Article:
By on October 27, 2021

Consumer Reports just released the findings of a year-long study looking into the latest trends in automotive loans and car payments. The resulting information highlights just how explosive the debt growth has been over the last 10 years and the arbitrary way in which borrowers are now being treated.

Long story short, we’re all being swindled.

With vehicle prices ballooning and the associated loans becoming longer than ever, dealers and lenders seem to be operating whatever way yields the steepest profit margins with only a modicum of consideration being given to the established frameworks designed to act as a guard rail. This has led to U.S. citizens carrying around a record $1.37 trillion in automotive load debt and customers with good credit being treated no different than those that fall into the subprime category. Sadly, the issue appears only appears to be worsening as new economic perils are only making things more expensive. Meanwhile, data from the Federal Reserve Bank of New York is projecting national auto debt to swell to $1.42 trillion by year’s end. 

For the sake of comparison, Americans were only on the hook for $710 billion going into 2011. But the amount of debt being hauled behind us is only part of the story. Consumer Reports has used the study to assert that vehicles are eating up an increasingly large share of household incomes, citing nearly 858,000 loans from 17 major auto lenders.

From CR:

Today, Americans with new-car loans make an average monthly payment approaching $600 — up roughly 25 percent from a decade ago.

Most borrowers pay their loan with no problem. But in recent years, tens of thousands of consumers have found themselves in financial sinkholes after receiving high-interest, longer-term auto loans that, like the Maryland resident, put them at serious risk of default, CR’s investigation found.

This is happening as total auto loan debt held by Americans has increased dramatically over the past 10 years, surpassing $1.4 trillion — more than the gross domestic product of Australia. Because of recently skyrocketing prices for new and used cars, that debt is likely to grow even more.

“You’re not helping somebody to get a car if the odds are they’re going to lose it,” says Kathleen Engel, research professor at Suffolk University Law School in Boston who studies subprime financial products and is also the vice chair of CR’s board of directors. “That’s not getting somebody a car. That’s taking their money.”

Worse yet is that it’s not unheard of to see APRs surpassing 25 percent and lenders don’t seem to care who the customer is. While credit scores were invented back in the 1950s, under the auspices of delivering a standardized and impartial way of determining the creditworthiness of individual customers, the FICO score system used today didn’t appear until 1989. But it’s often been accused of allowing lenders to enact predatory stipulations on loans going to those with less-than-desirable numbers, particularly as the system has seen broader use.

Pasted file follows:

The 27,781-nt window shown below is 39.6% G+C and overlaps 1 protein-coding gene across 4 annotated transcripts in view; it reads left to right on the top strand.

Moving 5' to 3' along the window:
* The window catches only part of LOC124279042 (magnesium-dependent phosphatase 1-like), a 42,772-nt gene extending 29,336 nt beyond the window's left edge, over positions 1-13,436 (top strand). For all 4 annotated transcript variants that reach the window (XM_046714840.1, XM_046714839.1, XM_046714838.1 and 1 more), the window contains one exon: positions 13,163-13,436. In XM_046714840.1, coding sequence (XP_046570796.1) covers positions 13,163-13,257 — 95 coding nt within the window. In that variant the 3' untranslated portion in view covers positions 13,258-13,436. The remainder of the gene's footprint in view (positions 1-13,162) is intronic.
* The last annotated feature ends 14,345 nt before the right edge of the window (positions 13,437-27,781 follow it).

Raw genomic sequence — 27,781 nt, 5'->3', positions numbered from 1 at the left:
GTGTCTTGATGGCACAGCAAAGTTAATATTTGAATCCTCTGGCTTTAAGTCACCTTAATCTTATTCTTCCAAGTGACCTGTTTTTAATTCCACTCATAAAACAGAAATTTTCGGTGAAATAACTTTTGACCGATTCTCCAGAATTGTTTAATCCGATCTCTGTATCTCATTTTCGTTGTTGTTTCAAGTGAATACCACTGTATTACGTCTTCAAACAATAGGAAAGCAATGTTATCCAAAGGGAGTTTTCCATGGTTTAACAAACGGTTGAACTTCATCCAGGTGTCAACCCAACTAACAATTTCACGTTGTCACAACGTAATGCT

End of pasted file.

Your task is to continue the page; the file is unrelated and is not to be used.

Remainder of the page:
Credit scores no longer apply exclusively to mortgage applications and loans. They’re now being included as part of some rental agreements and even job applications. It’s gotten to the point where we’ve begun to see pushback, often with claims that scoring doesn’t accurately represent debt risk and functionally serves to keep certain individuals from achieving upward mobility. While we’re not going to be diving into that, CR has asserted that the arbitrary nature of credit scoring has become a serious issue.

The outlet suggested that dealers and lenders are setting interest rates based upon something other than the standard loan underwriting practices. Instead, they’re conducting business in whatever manner “they think they can get away with” because many borrowers have no idea that they can (and should) negotiate terms or pit lenders/dealers against each other in hopes of getting a better bargain. Some of this is down to the legal and regulatory disparities between states. Though the outcome is the issue of focus because it’s in danger of permanently upending the economy when a meaningful percentage of the population can no longer afford to drive:

For one thing, it makes it harder to build the savings needed to purchase a car outright, says Pamela Foohey, a professor at the Cardozo School of Law in New York City who has published several studies on auto lending. Longer-term car loans — the average is now about six years — compound the problem, she says, trapping people in debt to fund a necessity like transportation.

“The trap for consumers, of course, is a boon to lenders,” Foohey says.

Falling behind on car payments can lead to repossession, triggering a cascade of other problems.

Lana Ash of Oklahoma and Dennis Lamar of Connecticut both had their vehicles repossessed last year in the middle of the pandemic, after getting stuck with high-APR car loans that proved to be more expensive than they could afford. Without a car, Lamar had to bum rides to doctors’ appointments. Ash had to take out another loan to fix a busted transmission on an old car.